Coronavirus Speeds Up Flybe Collapse

Flybe collapsed last Thursday. All flights on the Exeter-based airline were cancelled, affecting thousands of passengers and more than 2,300 employees. The official announcement came at 3 am, but it had already been clear on Wednesday that the airline was going out of business. Flybe passengers with bookings for flights on Thursday were sent a text at 2 am:

"All Flybe and Stobart Air operated flights have been cancelled with immediate effect. Please do not travel to the airport as your flight will not be operating.
If you are booked to travel on a Blue Islands or Eastern Airways operated flight, these are expected to still operate.”

For 40 years, Flybe flights have played a key role in connecting people, businesses and communities across the UK.

The collapse of Flybe, which was Europe’s largest independent regional airline, comes after significant funding challenges. As the chief executive Mark Anderson explained, the outbreak of coronavirus has further aggravated the situation.

The government has asked bus and train operators to accept Flybe tickets and other airlines to offer reduced fares to aid passengers and airline staff in making their journeys as smooth as possible. British Airways, Ryanair and easyJet are offering discounted tickets on certain routes (“rescue fares”).

Transport secretary Grant Shapps assured Flybe employees they’ll receive help in finding new jobs.

The airline was bought a year ago by the consortium of Virgin Atlantic, Stobart Group and the US hedge fund Cyrus Capital. The owners invested £100m but Flybe was rapidly going down and the money soon ran out. The consortium asked for state aid. Then the continued spread of coronavirus hit the global airline industry as people stopped travelling.

However, the impact of the coronavirus is not the sole reason for the airline collapse. Flybe’s business plan has been derided by competitors.

Some of them are now expected to set up replacement domestic flights, especially to and from Belfast. Scottish airline Loganair has said it will take over 16 of Flybe’s key routes and launch almost 400 new weekly flights from the UK.

Many blame the owners and the government for not acting on the promised rescue deal and allowing Flybe to go into administration.

Flybe’s collapse is the fourth notable one of a UK airline in less than 4 years. Monarch went out of business in 2017, and Flybmi and Thomas Cook Airlines in 2019.

We help you get compensation for delayed and cancelled flights in the last 3 years.

Check your flight now. Get up to € 600 per passenger.

Know Your Rights As a Passenger

How will Flybe’s collapse affect you as a passenger? Let's see:

Will you lose your flight booking?

Yes. All Flybe planes are grounded and services are cancelled.
You need to book another flight or find an alternative way to reach your destination.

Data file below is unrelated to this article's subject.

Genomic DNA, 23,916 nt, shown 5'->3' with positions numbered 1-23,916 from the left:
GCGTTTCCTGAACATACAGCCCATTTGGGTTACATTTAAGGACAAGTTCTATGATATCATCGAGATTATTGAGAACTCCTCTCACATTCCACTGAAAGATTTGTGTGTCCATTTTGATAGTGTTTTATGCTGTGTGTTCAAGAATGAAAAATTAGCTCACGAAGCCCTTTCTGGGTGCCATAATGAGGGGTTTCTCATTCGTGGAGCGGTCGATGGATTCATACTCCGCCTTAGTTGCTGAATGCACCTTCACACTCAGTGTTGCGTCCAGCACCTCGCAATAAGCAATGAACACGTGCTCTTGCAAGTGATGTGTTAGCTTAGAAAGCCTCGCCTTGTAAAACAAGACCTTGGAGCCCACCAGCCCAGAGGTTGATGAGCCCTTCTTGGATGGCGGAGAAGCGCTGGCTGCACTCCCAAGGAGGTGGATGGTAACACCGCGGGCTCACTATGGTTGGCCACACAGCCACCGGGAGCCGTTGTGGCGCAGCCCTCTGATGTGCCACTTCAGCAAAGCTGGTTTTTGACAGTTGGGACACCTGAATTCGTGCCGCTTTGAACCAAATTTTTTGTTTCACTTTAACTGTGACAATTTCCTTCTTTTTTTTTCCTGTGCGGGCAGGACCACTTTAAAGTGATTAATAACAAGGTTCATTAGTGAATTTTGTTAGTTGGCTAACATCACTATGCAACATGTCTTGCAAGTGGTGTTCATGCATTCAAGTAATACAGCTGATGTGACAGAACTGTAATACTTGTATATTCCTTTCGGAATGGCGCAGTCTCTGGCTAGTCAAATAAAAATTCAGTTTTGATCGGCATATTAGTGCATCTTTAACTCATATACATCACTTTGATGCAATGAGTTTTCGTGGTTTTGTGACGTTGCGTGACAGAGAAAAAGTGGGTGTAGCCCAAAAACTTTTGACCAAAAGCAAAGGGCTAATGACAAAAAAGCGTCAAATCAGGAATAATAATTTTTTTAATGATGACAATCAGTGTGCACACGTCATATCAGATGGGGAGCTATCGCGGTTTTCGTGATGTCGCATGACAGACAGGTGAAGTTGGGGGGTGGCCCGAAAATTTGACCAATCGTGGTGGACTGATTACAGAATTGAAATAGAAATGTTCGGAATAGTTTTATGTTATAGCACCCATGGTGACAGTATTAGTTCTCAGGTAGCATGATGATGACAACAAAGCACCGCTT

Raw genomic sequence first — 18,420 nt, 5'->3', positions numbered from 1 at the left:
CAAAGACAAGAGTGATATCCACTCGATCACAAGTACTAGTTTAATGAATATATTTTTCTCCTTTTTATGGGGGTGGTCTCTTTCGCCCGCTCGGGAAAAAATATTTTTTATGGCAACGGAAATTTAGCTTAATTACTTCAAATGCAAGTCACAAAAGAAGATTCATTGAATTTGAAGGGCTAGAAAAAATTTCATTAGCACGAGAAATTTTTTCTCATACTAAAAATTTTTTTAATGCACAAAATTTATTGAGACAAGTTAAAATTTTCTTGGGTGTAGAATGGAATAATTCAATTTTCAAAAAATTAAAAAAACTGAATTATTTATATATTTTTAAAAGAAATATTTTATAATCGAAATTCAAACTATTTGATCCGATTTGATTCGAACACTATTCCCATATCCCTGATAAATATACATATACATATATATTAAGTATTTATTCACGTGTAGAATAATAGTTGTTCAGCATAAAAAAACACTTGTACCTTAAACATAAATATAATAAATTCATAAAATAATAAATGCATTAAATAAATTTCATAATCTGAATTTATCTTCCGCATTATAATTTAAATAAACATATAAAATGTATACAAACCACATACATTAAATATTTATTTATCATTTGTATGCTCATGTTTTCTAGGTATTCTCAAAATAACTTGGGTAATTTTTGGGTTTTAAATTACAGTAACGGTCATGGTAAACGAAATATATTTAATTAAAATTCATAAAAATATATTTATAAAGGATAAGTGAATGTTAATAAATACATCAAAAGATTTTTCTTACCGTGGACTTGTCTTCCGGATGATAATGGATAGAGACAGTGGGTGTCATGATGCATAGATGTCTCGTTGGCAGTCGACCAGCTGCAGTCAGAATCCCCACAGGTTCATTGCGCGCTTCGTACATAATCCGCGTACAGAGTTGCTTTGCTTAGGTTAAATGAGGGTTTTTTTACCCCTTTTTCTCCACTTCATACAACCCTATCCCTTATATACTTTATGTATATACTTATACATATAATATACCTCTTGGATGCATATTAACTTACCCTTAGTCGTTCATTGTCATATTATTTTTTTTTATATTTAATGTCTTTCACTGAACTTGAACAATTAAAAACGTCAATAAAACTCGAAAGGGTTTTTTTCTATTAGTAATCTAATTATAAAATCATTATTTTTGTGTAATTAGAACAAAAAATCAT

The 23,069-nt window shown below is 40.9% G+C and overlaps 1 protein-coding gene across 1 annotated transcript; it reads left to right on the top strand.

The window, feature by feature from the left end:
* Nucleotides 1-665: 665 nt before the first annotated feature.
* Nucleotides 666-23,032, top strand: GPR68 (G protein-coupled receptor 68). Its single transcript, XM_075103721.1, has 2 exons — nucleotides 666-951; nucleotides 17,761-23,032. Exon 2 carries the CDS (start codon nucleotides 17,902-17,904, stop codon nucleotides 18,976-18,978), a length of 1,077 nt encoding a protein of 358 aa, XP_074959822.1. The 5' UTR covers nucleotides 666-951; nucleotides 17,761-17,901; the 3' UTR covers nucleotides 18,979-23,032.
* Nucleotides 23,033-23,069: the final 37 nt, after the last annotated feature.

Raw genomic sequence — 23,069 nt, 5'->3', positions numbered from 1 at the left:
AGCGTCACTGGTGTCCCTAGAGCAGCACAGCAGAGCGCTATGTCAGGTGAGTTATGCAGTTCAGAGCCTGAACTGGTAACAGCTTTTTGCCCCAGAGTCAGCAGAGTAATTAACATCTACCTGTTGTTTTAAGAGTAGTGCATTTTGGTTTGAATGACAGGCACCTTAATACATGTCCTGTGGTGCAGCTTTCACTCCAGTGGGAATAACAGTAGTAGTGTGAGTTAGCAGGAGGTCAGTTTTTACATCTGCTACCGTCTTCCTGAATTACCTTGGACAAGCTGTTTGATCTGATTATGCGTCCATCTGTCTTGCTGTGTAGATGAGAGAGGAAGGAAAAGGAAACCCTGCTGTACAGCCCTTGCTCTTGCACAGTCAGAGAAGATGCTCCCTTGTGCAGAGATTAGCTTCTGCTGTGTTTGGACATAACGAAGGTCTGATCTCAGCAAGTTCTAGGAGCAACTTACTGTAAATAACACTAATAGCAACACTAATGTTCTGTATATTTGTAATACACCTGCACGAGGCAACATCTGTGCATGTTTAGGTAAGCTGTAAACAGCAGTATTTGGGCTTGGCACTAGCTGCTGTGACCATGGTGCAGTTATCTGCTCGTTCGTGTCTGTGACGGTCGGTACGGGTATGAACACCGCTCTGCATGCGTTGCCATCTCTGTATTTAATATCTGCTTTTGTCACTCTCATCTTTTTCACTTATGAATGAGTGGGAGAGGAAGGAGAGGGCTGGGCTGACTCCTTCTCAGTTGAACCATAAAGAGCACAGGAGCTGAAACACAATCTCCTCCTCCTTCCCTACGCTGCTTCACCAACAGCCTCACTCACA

In recent years, after the collapse of Monarch and Thomas Cook, the Civil Aviation Authority helped people get home, even though it wasn’t strictly obliged.

Will the cost of your cancelled flight be refunded?

Receiving a refund from the airline is questionable and highly unlikely.

Most Flybe passengers bought their flight tickets separately from a vacation package If that is your case you’ll most probably have to rely on a refund from your credit or debit card provider. The other option is to claim from your travel insurance.

Could your travel insurance cover the cost of flights and accommodation?

That depends on the type of travel insurance policy that you’ve bought.

  • 49% of travel insurance policies have airline failure cover included as standard.
  • 19% have it as an optional add-on.
  • 32% have no such cover.

The benefit of having one is that the insurer should be able to reimburse the cost of a replacement flight with another airline - something that would be more expensive after the collapse of a carrier.

Can you claim a refund from your card provider?

If you have paid more than £100 on flights directly with the firm on a credit card, you should be able to claim a refund for the flight from your card provider. This is known as Section 75 protection, part of the Consumer Credit Act.

If you have paid less or used a debit card, you can try claiming from the card provider under the chargeback system. However, this is not a legal right and not always successful.

Why is the current situation different from that of Thomas Cook?

After the collapse of Thomas Cook, many of their clients who had bought full package holidays were covered by the Atol scheme.

If you pay for a flight and a hotel separately, you might lose the money paid for both. Explain the situation to the accommodation provider and check if they are flexible. They might give you a refund or different dates for a stay if necessary.


  1. Independent Facebook
  2. Independent
  3. BBC

Stay safe!